Gaul's new research shows that it is microRNAs that stand between a cell's survival and its death at the hands of Hid, Grim and Reaper. The microRNAs bind to the messenger RNA of the death genes and prevent their proteins from being made. But when the microRNAs are blocked, Hid, Grim and Reaper proteins are produced, causing massive cell death and killing the fly embryo.
The microRNAs that block cell death all belong to the largest microRNA family in the fruit fly. The family is made up of 13 members, which are identical in sequence at one end but different at the other. There has been some debate on whether differences at this end are important, but Gaul's research now shows that they are central for helping the microRNAs find the right targets.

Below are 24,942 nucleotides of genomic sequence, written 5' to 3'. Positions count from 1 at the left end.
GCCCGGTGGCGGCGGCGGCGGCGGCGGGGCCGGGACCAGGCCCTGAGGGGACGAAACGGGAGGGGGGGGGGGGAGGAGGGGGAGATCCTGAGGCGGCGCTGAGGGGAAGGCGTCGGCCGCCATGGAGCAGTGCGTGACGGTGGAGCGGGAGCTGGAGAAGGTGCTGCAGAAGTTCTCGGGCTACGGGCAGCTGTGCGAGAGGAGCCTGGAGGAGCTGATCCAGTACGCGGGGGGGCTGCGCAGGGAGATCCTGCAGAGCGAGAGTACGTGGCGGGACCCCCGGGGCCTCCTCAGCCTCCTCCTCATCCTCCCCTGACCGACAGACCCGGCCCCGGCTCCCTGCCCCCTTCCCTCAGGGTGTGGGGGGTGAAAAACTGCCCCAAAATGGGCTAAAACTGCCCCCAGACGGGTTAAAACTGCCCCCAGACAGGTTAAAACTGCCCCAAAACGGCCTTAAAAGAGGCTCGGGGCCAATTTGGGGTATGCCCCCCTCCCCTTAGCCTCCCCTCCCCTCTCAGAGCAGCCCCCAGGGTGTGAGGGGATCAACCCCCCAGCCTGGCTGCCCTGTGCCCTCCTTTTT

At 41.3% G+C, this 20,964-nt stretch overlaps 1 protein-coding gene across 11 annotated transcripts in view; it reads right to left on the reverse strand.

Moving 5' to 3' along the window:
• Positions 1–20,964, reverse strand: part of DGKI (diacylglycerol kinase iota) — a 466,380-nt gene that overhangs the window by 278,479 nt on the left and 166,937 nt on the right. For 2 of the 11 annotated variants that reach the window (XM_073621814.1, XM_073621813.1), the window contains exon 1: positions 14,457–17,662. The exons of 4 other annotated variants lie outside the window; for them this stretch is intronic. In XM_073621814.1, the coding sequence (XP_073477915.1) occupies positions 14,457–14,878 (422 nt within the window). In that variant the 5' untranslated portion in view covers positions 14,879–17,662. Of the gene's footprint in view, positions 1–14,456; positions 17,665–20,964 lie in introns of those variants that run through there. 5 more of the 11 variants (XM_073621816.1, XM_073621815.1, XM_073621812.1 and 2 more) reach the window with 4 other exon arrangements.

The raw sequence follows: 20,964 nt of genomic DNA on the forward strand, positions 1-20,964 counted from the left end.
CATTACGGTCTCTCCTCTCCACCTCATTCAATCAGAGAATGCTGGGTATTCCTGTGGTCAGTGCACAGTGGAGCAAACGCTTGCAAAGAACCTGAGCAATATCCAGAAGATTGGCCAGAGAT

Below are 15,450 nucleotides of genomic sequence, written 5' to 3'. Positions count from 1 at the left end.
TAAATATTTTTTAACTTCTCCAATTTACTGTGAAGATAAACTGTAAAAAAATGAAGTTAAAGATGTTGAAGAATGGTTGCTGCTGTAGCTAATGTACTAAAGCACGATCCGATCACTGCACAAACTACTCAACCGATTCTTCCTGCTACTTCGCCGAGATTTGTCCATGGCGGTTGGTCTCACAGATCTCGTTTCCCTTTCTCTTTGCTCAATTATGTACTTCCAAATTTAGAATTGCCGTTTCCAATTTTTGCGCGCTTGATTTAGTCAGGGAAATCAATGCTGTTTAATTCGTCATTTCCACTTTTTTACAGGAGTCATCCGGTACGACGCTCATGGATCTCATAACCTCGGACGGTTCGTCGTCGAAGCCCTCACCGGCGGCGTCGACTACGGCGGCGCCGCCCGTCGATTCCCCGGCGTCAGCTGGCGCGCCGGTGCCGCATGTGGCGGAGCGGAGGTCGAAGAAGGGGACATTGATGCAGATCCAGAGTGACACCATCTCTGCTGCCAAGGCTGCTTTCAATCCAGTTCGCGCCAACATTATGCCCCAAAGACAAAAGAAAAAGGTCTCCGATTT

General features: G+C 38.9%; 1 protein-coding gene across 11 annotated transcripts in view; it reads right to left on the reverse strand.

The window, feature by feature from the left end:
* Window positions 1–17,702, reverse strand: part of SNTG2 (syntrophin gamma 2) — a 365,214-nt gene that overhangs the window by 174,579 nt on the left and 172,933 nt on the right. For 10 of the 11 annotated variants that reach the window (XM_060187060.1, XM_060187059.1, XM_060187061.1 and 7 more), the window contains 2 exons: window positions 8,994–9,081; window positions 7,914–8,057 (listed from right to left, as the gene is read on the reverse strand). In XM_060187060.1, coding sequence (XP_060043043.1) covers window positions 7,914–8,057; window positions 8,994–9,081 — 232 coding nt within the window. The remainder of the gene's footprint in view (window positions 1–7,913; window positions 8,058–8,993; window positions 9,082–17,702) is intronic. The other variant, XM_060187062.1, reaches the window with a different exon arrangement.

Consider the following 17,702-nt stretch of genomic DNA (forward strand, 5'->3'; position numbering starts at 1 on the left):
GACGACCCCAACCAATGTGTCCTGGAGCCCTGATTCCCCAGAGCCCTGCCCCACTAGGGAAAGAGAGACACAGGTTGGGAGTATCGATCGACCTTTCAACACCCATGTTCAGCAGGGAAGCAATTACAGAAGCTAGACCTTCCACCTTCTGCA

"Our findings show that while similar defects are seen when the different family members are blocked, they are not identical," Gaul says. "And we find that different family members interact differently with the three death genes."
Deciding between life and death is only one of many split-second decisions that a cell may have to make. By regulating which messenger RNAs are used to make protein, microRNAs can help cells react to an event without the nucleus being involved. For example, the ending of a nerve cell can be very far away from its nucleus. Localizing and regulating messenger RNAs at the nerve endings enables the nerves to react very fast to an incoming signal, instead of every signal being transmitted to the nucleus and back.
Gaul's lab has many more interesting microRNAs to examine, a number of which are conserved between flies and humans. The next experiments will look to further match up different microRNAs with their targets. But Gaul is also very interested in how microRNAs themselves are regulated.